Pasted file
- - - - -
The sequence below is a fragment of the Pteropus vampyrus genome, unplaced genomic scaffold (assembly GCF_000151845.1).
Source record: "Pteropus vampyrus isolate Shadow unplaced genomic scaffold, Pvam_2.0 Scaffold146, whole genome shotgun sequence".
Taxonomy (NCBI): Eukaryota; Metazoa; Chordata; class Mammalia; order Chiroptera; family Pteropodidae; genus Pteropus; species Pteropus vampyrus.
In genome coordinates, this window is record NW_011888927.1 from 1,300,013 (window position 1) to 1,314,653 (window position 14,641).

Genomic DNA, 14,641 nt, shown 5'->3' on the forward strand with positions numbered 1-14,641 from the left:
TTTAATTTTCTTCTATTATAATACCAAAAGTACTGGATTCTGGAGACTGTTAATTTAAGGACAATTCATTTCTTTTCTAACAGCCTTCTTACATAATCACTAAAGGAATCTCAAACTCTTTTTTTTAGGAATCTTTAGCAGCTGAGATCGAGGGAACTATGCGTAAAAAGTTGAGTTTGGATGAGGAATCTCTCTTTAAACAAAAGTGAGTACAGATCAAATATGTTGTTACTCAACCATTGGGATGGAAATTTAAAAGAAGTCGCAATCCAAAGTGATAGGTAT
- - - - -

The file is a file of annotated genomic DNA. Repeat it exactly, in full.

The sequence below is a fragment of the Pteropus vampyrus genome, unplaced genomic scaffold (assembly GCF_000151845.1).
Source record: "Pteropus vampyrus isolate Shadow unplaced genomic scaffold, Pvam_2.0 Scaffold146, whole genome shotgun sequence".
Taxonomy (NCBI): Eukaryota; Metazoa; Chordata; class Mammalia; order Chiroptera; family Pteropodidae; genus Pteropus; species Pteropus vampyrus.
In genome coordinates, this window is record NW_011888927.1 from 1,300,013 (window position 1) to 1,314,653 (window position 14,641).

Genomic DNA, 14,641 nt, shown 5'->3' on the forward strand with positions numbered 1-14,641 from the left:
TTTAATTTTCTTCTATTATAATACCAAAAGTACTGGATTCTGGAGACTGTTAATTTAAGGACAATTCATTTCTTTTCTAACAGCCTTCTTACATAATCACTAAAGGAATCTCAAACTCTTTTTTTTAGGAATCTTTAGCAGCTGAGATCGAGGGAACTATGCGTAAAAAGTTGAGTTTGGATGAGGAATCTCTCTTTAAACAAAAGTGAGTACAGATCAAATATGTTGTTACTCAACCATTGGGATGGAAATTTAAAAGAAGTCGCAATCCAAAGTGATAGGTAT